Learning

Human capacity for learning is truly astounding.  One has only to look at my nephew, Arbel, to see just how incredible the brain is.  Of course, I am a little biased and likely to think that everything my nephew does is a work of genius, including his capacity to soil himself in such a manner that the only way to clean him off is to bathe him in the bathroom sink.

However, watching a baby learn something new is magical.

I’m fresh back from my annual three-week pilgrimage to Israel, where for the most part my days were spent hanging out exclusively with Arbel, who is now 10 months old.  Three full weeks of rolling around on the floor, shoveling food into a tiny yet bottomless pit, and baby talk (the entire family has regressed to a non-verbal stage where we coo at each other instead of forming sentences).  And yet in only three weeks, my brilliant nephew has sprinted forward on that path of child development.

Arbel likes to be carried around.  A lot!  Why crawl when you can be shepherded hither and yon with a much better view of the world?  And boy is this kid interested in the world around him, clambering all over you to get the best view of what the dog is doing, what’s in the mirror, or that leaf fluttering in the wind.  To facilitate this inexhaustible exploration of the world he has finally learned how to point.  At first it was a little like the queen of England holding out her hand to be kissed, but he has quickly figured out how to raise that oh so important index finger.  Of course now we’re all pointing that way too.

He’s also learned how to wave bye-bye, pull himself up into a standing position, and throw a tantrum when he doesn’t get his way.  Surely this is a boy out outstanding ability, right?

Yes, yes, I know I’m getting carried away going on about how fantastic my nephew is.  Yes, I know you think I’m overdoing it, thinking the sun must shine out of his arse (it doesn’t for several good fecal reasons).  But what’s a doting uncle to do?  Change the subject?  Ok.

Other than my nephew, my trip did have a few other highlights.  One of those was participating in the Gilad Shalit march.  For those of you who don’t know, Gilad Shalit (www.gilad.org) is the soldier who was abducted from within Israeli territory by the Hamas over 4 years ago and is still being held hostage.  He has been refused visits by the International Red Cross to determine his condition, and only a few signs of life have been received since his capture.

Over a period of 12 days in late June, early July (11 of those on the march), his parents, joined by thousands of supporters, marched from their home in Mitzpe Hila in the western Galilee to the prime minister’s residence in Jerusalem.  There his parents are camping out until the government does something to bring Gilad home.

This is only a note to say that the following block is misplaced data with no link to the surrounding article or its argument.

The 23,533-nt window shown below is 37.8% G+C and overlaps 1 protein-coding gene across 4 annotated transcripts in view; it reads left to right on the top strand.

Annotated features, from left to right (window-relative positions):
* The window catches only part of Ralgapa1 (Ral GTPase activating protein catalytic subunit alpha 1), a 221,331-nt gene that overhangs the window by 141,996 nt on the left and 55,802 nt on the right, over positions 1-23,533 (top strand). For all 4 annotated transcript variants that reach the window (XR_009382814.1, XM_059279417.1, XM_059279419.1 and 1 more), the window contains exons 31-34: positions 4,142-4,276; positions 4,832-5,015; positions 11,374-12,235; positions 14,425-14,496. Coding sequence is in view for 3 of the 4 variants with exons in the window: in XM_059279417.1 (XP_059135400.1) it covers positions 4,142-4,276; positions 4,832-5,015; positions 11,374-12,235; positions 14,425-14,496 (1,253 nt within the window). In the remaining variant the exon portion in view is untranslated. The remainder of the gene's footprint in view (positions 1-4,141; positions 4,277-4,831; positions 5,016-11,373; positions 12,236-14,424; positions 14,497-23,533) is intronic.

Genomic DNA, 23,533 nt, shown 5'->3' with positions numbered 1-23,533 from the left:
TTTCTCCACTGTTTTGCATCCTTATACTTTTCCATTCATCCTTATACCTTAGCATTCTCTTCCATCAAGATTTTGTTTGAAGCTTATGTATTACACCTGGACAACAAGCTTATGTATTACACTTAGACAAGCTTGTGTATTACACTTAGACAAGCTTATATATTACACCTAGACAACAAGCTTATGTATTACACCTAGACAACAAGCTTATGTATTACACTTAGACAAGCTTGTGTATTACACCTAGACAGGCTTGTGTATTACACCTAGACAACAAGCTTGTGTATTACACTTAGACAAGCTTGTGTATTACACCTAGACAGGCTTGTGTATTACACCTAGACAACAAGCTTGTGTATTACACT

I joined the march (along with my brother-in-law Idan, and my friend Jens who was visiting from Berlin) on day 10, and we marched from Modi’in up the main Tel-Aviv/Jerusalem highway to Latrun.

Sure, the opinions on how Gilad’s release should be orchestrated are varied, with much disagreement on all sides.  That is as it should be.  However, this march was not about agreeing on a solution.  It was simply a massive outpouring of support for a distraught family, with thousands marching peacefully under the relentless Israeli sun.  There was something unifying about the whole thing, much needed at a time when Israeli society is more fractious and despondent than ever before.  And it felt good to be a part of it, although I suspect that the march got far less attention in the world media than it deserves.  Far be it from the BBCs and CNNs of the world to report on anything as tedious as something peaceful coming out of Israel.

To be fair, I myself have grown weary of the constant lambasting that Israel has received lately.  I am not arguing that Israeli politicians haven’t made a total mess of things.  They certainly have, and I find it deeply and profoundly upsetting.  Actually, upsetting isn’t a strong enough word for how I feel.  It feels more like mourning.  But it is wearisome to live in the Diaspora and never hear another side to the ever-complicated story that is Israeli society.  I might even venture that the rich diversity of Israeli society and opinion is disregarded in favor of that juicy (and all too easy) news segment on the latest government screw up.

I wonder now if you, as you read this, are raising a finger and pointing, the word “but…” forming in your mind.

We could all learn a thing or two from Arbel.  When he points his finger it is simply to go investigate something new without prejudice.  He still has the capacity to look at a situation with fresh eyes.  And his appetite for investigation is tireless.  Because let’s face it, that fluttering leaf really does change depending on the angle you view it from.